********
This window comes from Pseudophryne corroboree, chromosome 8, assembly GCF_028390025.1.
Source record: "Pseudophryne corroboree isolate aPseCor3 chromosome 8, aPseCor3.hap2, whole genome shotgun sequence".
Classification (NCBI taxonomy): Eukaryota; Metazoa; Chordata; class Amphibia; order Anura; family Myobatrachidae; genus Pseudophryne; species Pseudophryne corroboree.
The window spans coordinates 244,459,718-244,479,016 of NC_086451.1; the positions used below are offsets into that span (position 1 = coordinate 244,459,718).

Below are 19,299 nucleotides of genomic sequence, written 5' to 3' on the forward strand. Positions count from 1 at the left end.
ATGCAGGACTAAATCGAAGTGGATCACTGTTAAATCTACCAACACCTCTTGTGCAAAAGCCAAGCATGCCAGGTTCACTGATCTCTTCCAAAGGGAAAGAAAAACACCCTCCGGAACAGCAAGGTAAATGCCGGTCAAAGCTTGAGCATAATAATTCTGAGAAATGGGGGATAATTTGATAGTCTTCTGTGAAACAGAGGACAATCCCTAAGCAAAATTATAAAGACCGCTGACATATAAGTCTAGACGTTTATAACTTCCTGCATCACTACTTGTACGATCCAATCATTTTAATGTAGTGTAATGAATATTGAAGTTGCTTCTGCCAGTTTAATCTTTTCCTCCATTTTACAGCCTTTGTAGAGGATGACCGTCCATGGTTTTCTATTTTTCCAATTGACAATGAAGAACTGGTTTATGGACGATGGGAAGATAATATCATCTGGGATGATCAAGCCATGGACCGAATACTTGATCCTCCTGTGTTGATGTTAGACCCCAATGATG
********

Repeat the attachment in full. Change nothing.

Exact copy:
This window comes from Pseudophryne corroboree, chromosome 8, assembly GCF_028390025.1.
Source record: "Pseudophryne corroboree isolate aPseCor3 chromosome 8, aPseCor3.hap2, whole genome shotgun sequence".
Classification (NCBI taxonomy): Eukaryota; Metazoa; Chordata; class Amphibia; order Anura; family Myobatrachidae; genus Pseudophryne; species Pseudophryne corroboree.
The window spans coordinates 244,459,718-244,479,016 of NC_086451.1; the positions used below are offsets into that span (position 1 = coordinate 244,459,718).

Below are 19,299 nucleotides of genomic sequence, written 5' to 3' on the forward strand. Positions count from 1 at the left end.
ATGCAGGACTAAATCGAAGTGGATCACTGTTAAATCTACCAACACCTCTTGTGCAAAAGCCAAGCATGCCAGGTTCACTGATCTCTTCCAAAGGGAAAGAAAAACACCCTCCGGAACAGCAAGGTAAATGCCGGTCAAAGCTTGAGCATAATAATTCTGAGAAATGGGGGATAATTTGATAGTCTTCTGTGAAACAGAGGACAATCCCTAAGCAAAATTATAAAGACCGCTGACATATAAGTCTAGACGTTTATAACTTCCTGCATCACTACTTGTACGATCCAATCATTTTAATGTAGTGTAATGAATATTGAAGTTGCTTCTGCCAGTTTAATCTTTTCCTCCATTTTACAGCCTTTGTAGAGGATGACCGTCCATGGTTTTCTATTTTTCCAATTGACAATGAAGAACTGGTTTATGGACGATGGGAAGATAATATCATCTGGGATGATCAAGCCATGGACCGAATACTTGATCCTCCTGTGTTGATGTTAGACCCCAATGATG